Gillibrand Pushes For Investment In Home Health With Binghamton Advocates

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VESTAL, NY (WSKG) — U.S. Senator Kirsten Gillibrand (D-NY) gathered with advocates from the Southern Tier Independence Center in Binghamton on Friday to push for further investment in home health care.

“More than 820,000 Americans are on the waitlist to receive care,” Gillibrand said. “Families may have to wait as long as five years, to get home care services that they need for their loved ones who are aging or disabled.”

Gillibrand said it is difficult to access in-home health care, and the pandemic has made it even harder. She added part of that has to do with a lack of home health workers.

“The work is so hard, so difficult, but folks who are doing it aren’t getting paid properly,” said Gillibrand “They don’t get enough resources, they don’t get enough pay. They don’t have enough benefits, they might not even have health care benefits.”

Sen. Kirsten Gillibrand (D-NY) pushed for an increase in funding for home health care at the Southern Tier Independence Center on Friday. (Phoebe Taylor-Vuolo/WSKG)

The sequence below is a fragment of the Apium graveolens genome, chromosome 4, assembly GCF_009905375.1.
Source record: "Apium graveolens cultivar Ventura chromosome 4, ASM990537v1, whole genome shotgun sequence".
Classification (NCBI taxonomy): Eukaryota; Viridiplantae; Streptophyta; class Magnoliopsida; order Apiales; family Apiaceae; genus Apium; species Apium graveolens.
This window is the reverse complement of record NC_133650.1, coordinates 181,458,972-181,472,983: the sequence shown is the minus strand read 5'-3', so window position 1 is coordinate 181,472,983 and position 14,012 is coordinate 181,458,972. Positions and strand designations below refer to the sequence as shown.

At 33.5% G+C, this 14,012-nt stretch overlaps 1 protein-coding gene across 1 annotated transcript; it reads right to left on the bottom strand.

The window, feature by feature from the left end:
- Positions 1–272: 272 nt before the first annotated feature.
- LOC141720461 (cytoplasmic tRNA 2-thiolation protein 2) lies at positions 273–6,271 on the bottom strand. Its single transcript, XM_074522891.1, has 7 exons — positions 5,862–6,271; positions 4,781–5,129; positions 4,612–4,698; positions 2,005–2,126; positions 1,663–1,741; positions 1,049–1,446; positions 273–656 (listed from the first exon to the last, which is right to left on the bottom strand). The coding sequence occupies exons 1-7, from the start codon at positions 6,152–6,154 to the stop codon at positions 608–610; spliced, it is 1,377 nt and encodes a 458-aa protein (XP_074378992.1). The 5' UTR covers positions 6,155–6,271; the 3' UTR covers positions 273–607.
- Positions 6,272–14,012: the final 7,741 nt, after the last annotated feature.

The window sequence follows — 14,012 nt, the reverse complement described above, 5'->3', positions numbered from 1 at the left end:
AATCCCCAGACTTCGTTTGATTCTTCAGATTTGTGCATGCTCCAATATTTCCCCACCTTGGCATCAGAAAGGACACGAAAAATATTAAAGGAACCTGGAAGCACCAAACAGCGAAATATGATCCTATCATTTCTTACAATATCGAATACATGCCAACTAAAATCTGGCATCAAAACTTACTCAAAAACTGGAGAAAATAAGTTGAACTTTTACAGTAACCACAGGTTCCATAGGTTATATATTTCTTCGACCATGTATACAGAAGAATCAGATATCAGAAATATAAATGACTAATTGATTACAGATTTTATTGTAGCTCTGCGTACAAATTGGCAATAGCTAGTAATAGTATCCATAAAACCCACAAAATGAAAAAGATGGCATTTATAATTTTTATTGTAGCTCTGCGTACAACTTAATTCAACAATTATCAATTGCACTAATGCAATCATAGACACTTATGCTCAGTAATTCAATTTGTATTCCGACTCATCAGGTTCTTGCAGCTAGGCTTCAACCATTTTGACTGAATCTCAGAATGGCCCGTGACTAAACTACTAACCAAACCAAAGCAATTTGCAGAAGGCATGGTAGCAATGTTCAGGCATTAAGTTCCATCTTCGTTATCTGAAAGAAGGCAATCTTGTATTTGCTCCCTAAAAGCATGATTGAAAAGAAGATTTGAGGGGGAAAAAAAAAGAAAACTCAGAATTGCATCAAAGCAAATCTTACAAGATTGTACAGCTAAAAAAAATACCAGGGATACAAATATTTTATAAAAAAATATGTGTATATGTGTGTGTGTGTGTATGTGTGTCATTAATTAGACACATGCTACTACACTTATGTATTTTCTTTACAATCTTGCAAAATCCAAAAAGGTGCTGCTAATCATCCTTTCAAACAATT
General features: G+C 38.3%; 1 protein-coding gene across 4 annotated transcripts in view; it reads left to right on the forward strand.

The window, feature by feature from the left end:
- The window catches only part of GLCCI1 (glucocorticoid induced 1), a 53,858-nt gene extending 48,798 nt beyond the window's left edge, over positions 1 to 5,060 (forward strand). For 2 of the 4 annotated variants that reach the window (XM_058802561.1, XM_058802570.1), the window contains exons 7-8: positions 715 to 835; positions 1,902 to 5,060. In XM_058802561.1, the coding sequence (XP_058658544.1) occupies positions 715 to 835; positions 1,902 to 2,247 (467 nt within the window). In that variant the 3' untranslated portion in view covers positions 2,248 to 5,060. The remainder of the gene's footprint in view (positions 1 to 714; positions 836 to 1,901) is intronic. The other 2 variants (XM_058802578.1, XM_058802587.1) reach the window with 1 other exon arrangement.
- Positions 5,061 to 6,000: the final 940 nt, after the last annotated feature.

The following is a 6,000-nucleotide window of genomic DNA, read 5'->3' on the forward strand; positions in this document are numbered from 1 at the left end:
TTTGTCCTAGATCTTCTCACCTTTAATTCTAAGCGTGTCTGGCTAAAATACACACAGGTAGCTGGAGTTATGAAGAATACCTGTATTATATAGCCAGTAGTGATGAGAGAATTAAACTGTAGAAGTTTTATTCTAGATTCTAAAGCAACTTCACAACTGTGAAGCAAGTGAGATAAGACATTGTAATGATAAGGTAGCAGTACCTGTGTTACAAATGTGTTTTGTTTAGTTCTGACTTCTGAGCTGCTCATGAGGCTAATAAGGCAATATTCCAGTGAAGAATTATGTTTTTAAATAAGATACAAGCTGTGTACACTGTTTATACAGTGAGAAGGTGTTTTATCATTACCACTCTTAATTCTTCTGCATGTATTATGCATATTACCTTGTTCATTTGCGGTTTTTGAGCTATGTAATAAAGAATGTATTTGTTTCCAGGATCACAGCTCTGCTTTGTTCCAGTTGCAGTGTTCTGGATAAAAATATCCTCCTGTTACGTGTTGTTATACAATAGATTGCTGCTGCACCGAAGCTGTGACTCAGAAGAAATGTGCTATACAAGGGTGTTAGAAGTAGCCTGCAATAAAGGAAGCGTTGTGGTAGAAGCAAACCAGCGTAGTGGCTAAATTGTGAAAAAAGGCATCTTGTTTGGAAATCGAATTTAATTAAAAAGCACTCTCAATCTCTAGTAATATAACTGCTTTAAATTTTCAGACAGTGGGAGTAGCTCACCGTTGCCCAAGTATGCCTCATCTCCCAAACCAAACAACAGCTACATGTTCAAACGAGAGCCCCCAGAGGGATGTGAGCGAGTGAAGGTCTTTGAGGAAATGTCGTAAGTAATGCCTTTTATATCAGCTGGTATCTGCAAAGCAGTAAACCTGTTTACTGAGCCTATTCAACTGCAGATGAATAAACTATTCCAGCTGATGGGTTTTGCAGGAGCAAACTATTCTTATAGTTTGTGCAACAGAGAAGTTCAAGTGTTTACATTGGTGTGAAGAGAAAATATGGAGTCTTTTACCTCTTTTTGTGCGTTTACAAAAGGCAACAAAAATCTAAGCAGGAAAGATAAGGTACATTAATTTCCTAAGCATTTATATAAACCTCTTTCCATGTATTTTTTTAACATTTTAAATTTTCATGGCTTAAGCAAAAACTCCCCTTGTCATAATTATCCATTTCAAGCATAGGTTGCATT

Mary Whitcombe, Director of Broome County’s Office for Aging, said a shortage in staff makes it harder for residents and families to find care.

“Regardless of income, we want to see all people who wish to remain in their home have the ability to access in home care services,” Whitcombe said .

Whitcombe added home health care prevents many people from ending up in nursing homes and assisted living centers, which can save Medicare and Medicaid funding long-term.

Whitcombe argued home health aides provide important social connections for clients, and help in ways that range from medical services to cooking and cleaning.

Howard Struble, a Johnson City resident, said consumer-directed personal assistance, a form of home health care, has helped him for years.

“We need this, because I don’t want to have to depend on living in a nursing home,” Struble said. “We need to be on our own, we need to feel independent, we need to feel wanted and needed.”

Gillibrand said that the pandemic, combined with the waitlist for care, has put a strain on family caregivers.

Kathy McNulty, whose child is impacted by autism, said she had been without an aide for a year. She said the pandemic made being a caregiver harder, for her child and for her.

“It was very difficult to be able to work from home,” McNulty said. “Because the care time was split between caring for the child and then trying to do your work.”

Gillibrand argued the Better Care Better Jobs Act would put $400 billion toward Medicaid funding for home and community-based health care. She said the legislation would expand Medicaid funding for states that increase access to services and improve pay for home health workers.